Michael Stewart Witherell

From Wikipedia, the free encyclopedia
  (Redirected from Michael S. Witherell)
Jump to: navigation, search
Michael Stewart Witherell
Born 22 September 1949 (1949-09-22) (age 67)
Toledo, Ohio, U.S.
Nationality American
Fields Physics (high-energy particle physics)
Institutions Lawrence Berkeley National Laboratory, University of California, Santa Barbara, Fermilab, Princeton University
Alma mater University of Michigan, University of Wisconsin

Michael Stewart Witherell (born 22 September 1949 in Toledo, Ohio) is an American physicist and laboratory director.[1]

Witherell received in 1968 his bachelor's degree from the University of Michigan and in 1969 his master's degree and in 1973 his Ph.D. from the University of Wisconsin. From 1973-1981 he was on the faculty of Princeton University. He was a member of the physics faculty at the University of California, Santa Barbara (UCSB) from 1981 to 1999. Witherell served as the Director of the Fermilab from 1999 to 2005. In 2005 he returned to UCSB as the Vice Chancellor for Research, serving in that role until 2016. [1] In January 2016, the University of California appointed him to be the Director of Lawrence Berkeley National Laboratory. [2]

In 1985 Witherell led an experiment at Fermilab which was the first to isolate a large sample of particles containing the charm quark using the new technology of silicon microstrip detectors. [3] He received the 1990 Panofsky Prize from the American Physical Society for this research, and in 1998 he was elected to the National Academy of Sciences.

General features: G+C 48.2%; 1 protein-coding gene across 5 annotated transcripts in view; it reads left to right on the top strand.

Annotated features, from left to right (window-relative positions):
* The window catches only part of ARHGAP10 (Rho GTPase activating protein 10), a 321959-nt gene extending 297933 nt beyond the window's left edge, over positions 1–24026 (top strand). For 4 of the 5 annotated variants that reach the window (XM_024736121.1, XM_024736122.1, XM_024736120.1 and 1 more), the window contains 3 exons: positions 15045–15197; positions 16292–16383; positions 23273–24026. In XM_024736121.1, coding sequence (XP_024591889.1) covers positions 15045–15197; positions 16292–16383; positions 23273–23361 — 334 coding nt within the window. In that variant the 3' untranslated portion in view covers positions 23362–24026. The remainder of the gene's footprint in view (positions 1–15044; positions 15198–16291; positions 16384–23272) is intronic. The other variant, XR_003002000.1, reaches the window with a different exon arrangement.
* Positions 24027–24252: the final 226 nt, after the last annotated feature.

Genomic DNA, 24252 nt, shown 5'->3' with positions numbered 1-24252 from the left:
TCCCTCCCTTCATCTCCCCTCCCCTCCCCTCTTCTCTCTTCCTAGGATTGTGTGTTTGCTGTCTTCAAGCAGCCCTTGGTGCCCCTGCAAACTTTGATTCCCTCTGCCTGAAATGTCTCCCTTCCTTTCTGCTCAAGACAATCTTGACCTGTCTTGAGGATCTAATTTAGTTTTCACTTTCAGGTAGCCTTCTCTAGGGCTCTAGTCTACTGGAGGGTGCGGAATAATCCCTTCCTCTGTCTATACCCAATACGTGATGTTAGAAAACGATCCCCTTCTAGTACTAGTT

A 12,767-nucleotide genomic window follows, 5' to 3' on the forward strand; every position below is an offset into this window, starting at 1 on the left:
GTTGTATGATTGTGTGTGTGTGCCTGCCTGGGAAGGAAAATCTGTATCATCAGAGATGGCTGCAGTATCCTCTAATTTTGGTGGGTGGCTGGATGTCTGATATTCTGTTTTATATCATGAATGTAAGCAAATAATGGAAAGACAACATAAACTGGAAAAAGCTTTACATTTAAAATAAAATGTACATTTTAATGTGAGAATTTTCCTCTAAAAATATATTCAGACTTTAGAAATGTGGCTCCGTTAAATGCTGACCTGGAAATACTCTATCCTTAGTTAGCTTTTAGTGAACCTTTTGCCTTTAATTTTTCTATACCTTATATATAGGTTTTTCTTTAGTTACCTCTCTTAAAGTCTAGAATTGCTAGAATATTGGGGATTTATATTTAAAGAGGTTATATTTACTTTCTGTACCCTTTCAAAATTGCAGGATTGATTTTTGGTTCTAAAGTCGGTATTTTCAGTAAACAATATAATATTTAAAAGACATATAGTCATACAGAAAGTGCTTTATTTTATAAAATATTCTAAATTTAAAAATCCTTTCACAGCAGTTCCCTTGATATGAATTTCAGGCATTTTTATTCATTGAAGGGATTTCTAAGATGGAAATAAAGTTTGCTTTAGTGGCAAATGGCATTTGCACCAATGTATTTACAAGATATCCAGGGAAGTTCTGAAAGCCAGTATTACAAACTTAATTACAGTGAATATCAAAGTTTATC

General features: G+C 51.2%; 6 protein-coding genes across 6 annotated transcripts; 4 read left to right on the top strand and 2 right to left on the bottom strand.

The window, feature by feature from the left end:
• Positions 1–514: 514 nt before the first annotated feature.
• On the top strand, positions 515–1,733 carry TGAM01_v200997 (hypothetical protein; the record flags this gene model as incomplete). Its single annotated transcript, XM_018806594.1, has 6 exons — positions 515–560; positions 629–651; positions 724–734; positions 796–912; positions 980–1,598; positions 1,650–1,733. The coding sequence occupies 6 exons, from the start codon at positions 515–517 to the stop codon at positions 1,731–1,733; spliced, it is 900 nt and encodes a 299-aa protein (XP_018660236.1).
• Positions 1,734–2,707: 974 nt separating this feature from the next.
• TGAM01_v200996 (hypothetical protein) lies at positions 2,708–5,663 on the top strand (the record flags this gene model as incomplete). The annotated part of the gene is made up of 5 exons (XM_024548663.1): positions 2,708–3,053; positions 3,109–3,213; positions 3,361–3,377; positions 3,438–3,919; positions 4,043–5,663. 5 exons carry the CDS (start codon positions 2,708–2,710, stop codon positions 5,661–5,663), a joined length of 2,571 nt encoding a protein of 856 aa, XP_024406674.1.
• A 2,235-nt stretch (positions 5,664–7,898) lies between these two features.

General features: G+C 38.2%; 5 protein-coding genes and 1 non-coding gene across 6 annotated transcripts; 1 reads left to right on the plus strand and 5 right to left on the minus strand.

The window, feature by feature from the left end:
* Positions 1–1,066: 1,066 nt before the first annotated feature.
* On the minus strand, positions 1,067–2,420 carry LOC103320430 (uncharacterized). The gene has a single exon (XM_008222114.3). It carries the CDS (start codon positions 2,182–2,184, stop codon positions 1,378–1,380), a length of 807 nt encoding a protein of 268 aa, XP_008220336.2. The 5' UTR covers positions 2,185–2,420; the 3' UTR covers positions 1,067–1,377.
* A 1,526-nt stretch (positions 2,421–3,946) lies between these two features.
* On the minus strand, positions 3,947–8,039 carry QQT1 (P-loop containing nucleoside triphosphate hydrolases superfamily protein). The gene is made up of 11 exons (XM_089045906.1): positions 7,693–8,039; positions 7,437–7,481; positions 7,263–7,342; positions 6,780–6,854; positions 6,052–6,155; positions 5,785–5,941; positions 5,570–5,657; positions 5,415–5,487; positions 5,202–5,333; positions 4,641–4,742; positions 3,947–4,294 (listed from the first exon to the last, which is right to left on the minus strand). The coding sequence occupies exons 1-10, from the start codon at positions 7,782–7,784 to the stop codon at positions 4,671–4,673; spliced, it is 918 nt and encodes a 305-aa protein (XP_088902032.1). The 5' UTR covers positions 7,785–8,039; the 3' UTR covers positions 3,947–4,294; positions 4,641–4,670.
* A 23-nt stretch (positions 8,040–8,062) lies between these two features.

Witherell chaired the Fermilab Program Advisory Committee from 1987-89 and the SLAC Scientific Policy Committee from 1994 to 1996, and the High Energy Physics Advisory Panel (HEPAP) of the United States Department of Energy from 1997-99. [1] He chaired the Mathematical and Physical Sciences Advisory Committee (MPSAC) of the NSF from 2006-2008 and the National Academy of Science's Board on Physics and Astronomy from 2015-2016.

His wife Beth Witherell is a literary historian and editor-in-chief of The Writings of Henry D. Thoreau project at UCSB.[4]

Awards and honors[edit]

  • 1986: elected a Fellow of the American Physical Society
  • 1988: Guggenheim Fellow for the academic year 1988–1989[5]
  • 1990: awarded the Panofsky Prize
  • 1998: elected a Member of the National Academy of Sciences
  • 2004: received the Gold Award of the US Secretary of Energy

References[edit]

External links[edit]